Fitness

Charlotte Hawkins Reveals How She Stays Fit When She’s Short On Time

Always complaining there’s not enough time to fit in a workout? Our columnist reveals how she stays fit, even with the earliest of starts

Fitting in exercise can be a challenge; when life gets busy, it’s often the thing that gets dropped. But at times like that, it’s actually what we should be prioritising. It’s not only good for your body, but good for your mind as well. So when you feel like you don’t have the time for your usual routine, then use every opportunity to squeeze in a workout when you can. Make the most of any spare moments to boost your energy levels by getting moving.

I started to re-evaluate my exercise routine after I had my daughter, Ella Rose. I needed to maximise my time as I felt like I never had a moment to myself, so I looked at ways of being smarter about how I could keep fit. That started first thing in the morning, when I would do two minutes of squats while brushing my teeth. Then during the day I would do more squats with her in my arms. My gym was around the house, using every item I could, whether that was running up and down the stairs, weighted step-ups or a few scissor jumps. I’ve kept that up whenever I can, and try to make the most of every spare minute. Even now I use Ella Rose’s swings for a quick bit of suspension training when I’m outdoors playing with her!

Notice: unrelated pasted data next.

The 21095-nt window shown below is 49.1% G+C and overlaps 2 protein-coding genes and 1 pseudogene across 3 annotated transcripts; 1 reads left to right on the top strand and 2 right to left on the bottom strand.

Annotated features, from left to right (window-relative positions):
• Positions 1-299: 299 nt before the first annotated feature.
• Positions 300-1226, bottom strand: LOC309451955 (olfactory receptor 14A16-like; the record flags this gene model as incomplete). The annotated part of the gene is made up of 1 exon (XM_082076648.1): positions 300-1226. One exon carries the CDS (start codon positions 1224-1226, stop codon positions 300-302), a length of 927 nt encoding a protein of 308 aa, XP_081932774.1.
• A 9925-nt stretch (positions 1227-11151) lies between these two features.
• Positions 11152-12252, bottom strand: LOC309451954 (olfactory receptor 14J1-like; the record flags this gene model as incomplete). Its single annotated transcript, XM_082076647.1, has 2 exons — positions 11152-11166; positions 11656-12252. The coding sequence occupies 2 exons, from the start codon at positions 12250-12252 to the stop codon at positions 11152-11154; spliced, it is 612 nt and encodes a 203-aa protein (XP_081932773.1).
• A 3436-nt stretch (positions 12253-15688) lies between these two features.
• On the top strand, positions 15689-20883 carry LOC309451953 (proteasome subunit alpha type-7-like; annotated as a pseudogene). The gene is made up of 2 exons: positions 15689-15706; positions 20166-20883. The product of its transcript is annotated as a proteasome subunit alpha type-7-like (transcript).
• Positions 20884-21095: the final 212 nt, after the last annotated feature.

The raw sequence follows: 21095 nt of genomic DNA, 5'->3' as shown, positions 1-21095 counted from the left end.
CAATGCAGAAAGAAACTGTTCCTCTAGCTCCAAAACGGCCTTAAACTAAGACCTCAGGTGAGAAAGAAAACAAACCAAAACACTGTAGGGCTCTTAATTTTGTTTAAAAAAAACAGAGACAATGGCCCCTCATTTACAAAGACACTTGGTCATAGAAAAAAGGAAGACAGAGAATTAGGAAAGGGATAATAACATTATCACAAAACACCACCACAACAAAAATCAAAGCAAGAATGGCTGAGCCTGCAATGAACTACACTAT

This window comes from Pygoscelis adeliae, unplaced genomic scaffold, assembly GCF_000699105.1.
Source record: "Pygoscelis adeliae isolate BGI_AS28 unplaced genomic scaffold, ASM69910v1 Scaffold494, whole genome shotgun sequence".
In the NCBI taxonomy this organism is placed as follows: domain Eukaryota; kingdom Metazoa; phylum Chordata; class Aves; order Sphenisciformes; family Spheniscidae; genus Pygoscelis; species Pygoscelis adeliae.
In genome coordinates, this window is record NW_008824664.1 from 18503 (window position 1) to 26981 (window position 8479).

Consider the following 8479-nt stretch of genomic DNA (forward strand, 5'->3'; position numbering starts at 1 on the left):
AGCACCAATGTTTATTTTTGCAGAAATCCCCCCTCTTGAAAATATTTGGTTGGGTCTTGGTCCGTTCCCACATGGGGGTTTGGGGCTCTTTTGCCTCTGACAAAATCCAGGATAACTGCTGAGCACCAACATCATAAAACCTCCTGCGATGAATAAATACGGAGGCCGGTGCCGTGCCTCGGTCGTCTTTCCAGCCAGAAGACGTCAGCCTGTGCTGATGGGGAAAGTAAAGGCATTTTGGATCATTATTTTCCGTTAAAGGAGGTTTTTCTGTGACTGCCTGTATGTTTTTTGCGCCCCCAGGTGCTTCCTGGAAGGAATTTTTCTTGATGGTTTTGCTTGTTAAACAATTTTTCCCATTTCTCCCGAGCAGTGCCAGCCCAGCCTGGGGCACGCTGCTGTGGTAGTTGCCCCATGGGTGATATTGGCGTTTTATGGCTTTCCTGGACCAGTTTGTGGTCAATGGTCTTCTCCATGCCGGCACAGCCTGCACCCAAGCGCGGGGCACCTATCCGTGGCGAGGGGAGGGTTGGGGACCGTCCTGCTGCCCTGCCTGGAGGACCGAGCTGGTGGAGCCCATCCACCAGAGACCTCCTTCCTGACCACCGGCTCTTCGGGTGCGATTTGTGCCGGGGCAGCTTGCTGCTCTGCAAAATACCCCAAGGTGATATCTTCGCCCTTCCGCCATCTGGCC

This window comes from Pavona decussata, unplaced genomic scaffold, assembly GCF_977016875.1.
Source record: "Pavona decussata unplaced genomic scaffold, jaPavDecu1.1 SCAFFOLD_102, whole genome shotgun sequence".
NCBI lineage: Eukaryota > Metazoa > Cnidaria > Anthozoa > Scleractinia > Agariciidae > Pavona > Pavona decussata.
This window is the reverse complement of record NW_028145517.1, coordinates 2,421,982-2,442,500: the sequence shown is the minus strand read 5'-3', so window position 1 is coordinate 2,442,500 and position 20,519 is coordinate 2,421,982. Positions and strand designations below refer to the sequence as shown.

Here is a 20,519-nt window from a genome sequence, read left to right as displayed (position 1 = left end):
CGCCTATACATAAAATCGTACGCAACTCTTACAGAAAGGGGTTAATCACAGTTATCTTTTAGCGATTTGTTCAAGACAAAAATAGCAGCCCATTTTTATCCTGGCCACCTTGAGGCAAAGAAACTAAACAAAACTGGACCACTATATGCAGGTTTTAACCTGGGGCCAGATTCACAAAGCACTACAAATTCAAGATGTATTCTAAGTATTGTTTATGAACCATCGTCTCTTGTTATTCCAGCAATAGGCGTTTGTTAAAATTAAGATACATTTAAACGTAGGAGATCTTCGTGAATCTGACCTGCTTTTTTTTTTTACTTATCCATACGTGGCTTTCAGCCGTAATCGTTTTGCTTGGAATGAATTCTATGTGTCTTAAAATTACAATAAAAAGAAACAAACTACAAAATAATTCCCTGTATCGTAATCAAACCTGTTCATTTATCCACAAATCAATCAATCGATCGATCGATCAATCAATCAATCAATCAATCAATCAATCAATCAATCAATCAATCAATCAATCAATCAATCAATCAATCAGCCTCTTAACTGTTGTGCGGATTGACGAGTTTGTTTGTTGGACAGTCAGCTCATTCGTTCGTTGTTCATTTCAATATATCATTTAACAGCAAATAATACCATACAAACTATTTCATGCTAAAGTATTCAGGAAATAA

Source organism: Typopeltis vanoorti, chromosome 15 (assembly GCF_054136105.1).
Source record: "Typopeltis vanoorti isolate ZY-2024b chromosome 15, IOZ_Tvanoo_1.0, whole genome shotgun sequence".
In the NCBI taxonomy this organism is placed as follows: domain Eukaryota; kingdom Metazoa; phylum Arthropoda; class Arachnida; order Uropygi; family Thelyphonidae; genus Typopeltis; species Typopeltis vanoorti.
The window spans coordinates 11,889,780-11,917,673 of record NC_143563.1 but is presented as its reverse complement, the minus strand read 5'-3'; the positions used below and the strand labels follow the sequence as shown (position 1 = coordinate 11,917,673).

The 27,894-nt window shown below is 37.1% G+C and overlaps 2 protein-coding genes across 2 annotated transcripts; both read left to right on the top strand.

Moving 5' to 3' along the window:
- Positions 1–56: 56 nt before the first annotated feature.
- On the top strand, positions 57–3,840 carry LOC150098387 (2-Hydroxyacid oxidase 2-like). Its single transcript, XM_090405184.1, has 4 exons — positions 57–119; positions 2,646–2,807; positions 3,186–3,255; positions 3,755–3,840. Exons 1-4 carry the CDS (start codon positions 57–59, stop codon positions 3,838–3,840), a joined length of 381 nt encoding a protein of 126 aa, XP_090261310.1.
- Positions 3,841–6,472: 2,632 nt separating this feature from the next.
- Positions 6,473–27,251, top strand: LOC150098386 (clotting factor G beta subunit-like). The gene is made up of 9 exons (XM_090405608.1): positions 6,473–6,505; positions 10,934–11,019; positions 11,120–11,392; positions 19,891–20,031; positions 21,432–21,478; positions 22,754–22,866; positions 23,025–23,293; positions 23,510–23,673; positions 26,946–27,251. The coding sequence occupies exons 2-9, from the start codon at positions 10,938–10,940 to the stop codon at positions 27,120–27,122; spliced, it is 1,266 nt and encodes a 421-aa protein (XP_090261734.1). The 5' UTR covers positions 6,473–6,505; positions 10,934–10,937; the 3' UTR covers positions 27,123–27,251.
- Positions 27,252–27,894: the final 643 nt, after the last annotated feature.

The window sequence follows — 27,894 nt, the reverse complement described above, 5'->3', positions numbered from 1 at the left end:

When I’m at Good Morning Britain, I start the day off at 4.30am by getting moving as soon as I arrive in my dressing room. Stretches, a few squats and some press-ups help wake me up. Running on the spot, sprinting up stairs, or a bit of shadow boxing helps get the blood pumping and makes a difference if you do it every day. The amount of time the average person spends at work is more than 90,000 hours of their life, so it’s worth thinking about how you could make some of that time work for you!

Here are my top tips for ways to keep active during the working day:

1. Look at how you’re getting to work, and whether you can make any changes to add in exercise. It might be cycling to work, or getting off the bus a stop early and power walking the last part.

2. Consider if there are things you can change while you’re at work. I try not to use a lift, no matter how many floors there are. You can nip off to a quiet corner, or the loos to do some squats. Think about doing a quick sprint up and down the stairs every hour.

3. Make the most of your lunchtime. Don’t just sit at your desk, but stretch your legs and get outside for a power walk. See if there are local fitness classes, or go to a local gym and blitz a 30-minute workout. There are apps where you can do seven-minute HIIT sessions, so squeeze in a few. You’ll find you’ll be much more productive during the afternoon as it will give you a boost and help your concentration.

4. Plan ahead to help you commit; at the beginning of the week, make a note in your diary of what you’ll do and when. It’s harder to ignore once you’ve signed up for it. Teaming up with someone at work will help as you can spur each other on.

5. If you really are up against it time-wise, then do it while you’re working. If you’re sat on a long phone call try doing some core exercises holding in your stomach, and some arm exercises. You can even put a resistance band around your legs to do a few strengthening exercises… you may get a few strange looks if anyone’s passing your desk, but your toned legs will be worth it!

Health & Wellbeing